Russian Railways (RZhD) wants to take an active role in upgrading North Korea’s aging rail network, with a view to eventually creating an active Trans-Korean connection with South Korea, a source at the unitary enterprise stated from Moscow.
RZhD also wants to engage other parties in prospective projects for rebuilding North Korea’s rail network, the top contender being South Korean rail operator Korea Railroad Corporation (Korail), the Russian source told NK News.
Cultural ties and access to one central resource are why the Russians would like South Korea’s participation in any rail projects north of the Demilitarized Zone, the RZhD source noted.
“The South Koreans have access to capital,” he said.
But any steps towards creating an eventual North-South rail link will also require participation not only by North Korea and Russia, the RZhD source said.
“A Trans-Korean line needs all three sides,” he said, referring to South Korea.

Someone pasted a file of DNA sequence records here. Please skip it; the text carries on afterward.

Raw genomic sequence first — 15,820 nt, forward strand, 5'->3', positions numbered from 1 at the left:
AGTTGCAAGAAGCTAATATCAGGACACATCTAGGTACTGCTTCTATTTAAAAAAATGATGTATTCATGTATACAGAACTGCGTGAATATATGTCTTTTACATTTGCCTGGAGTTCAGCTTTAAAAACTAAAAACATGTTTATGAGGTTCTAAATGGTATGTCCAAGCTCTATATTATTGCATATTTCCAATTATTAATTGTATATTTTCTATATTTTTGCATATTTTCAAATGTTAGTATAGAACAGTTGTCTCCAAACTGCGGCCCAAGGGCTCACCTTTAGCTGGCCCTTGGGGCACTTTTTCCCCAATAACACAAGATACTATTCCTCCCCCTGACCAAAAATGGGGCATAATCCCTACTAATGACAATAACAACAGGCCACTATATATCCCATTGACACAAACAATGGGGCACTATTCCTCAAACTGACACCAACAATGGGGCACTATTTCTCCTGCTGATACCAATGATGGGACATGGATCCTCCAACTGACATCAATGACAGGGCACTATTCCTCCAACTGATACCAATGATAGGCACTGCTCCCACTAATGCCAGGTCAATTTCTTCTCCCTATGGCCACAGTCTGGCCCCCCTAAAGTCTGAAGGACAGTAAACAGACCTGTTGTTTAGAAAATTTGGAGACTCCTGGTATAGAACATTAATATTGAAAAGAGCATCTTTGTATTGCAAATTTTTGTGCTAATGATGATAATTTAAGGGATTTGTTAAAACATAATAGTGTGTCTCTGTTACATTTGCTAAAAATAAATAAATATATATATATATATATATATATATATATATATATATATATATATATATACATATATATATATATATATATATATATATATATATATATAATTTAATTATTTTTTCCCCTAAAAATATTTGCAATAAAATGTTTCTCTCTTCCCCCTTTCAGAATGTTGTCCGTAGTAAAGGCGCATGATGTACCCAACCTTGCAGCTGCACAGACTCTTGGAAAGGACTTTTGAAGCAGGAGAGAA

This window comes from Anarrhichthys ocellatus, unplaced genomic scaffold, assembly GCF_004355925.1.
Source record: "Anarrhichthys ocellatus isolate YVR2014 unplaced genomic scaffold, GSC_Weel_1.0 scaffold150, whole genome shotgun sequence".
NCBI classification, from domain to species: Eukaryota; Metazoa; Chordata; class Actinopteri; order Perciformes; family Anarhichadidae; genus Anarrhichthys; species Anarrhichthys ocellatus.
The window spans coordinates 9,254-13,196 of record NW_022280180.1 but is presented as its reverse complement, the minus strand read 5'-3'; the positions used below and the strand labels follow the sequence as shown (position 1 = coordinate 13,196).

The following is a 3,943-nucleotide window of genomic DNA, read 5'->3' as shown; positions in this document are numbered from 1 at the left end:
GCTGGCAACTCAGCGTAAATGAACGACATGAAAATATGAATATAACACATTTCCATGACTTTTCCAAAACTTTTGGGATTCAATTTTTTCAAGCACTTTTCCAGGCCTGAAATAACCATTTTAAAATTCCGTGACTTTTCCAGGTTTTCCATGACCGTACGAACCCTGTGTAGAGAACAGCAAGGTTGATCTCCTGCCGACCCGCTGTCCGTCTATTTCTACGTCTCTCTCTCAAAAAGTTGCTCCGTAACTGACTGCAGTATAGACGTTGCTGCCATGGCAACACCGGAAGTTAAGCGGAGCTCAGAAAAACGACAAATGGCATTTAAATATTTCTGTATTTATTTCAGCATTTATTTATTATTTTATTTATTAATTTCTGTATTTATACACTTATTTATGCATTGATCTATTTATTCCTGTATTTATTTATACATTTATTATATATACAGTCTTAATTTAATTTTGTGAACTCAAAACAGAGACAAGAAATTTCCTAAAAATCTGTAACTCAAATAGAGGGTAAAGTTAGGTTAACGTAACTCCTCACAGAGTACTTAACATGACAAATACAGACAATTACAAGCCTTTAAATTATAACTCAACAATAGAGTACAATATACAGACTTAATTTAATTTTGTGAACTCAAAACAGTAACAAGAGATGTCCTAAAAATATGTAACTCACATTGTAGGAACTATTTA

However, other railroad companies also have the opportunity to join in on projects to modernize and update the network, the RZhD source added.
State-owned Korean State Railway is the sole operator of North Korea’s network.
The network had slightly more than 5,200 kilometers, of which approximately 3,500 kilometers was electrified, information from 2009 in the CIA World Factbook indicated.
Railroads appeared in what is now North Korea when the Korean Peninsula was under Japanese rule from 1910 to 1945.
Saturation bombing of North Korea by U.S. and United Nations forces’ in the 1950-1953 Korean War inflicted heavy damage on the network.
However, according to an article from the Asia-Pacific Journal: Japan Focus, post-war aid, labor and equipment from the People’s Republic of China, as well as from the Soviet Union, Poland, Czechoslovakia East Germany and Bulgaria helped to rebuild the network.
North Korea’s rail network today is in a “parshivyj,” or “lousy” state, the RZhD source noted.
He pointed to outdated signaling systems, points at junctions that require on-site hand operation, rather than the ability to operate them from a remote location, as well as rolling stock that in many cases is more than 50 years old and erratic power supplies.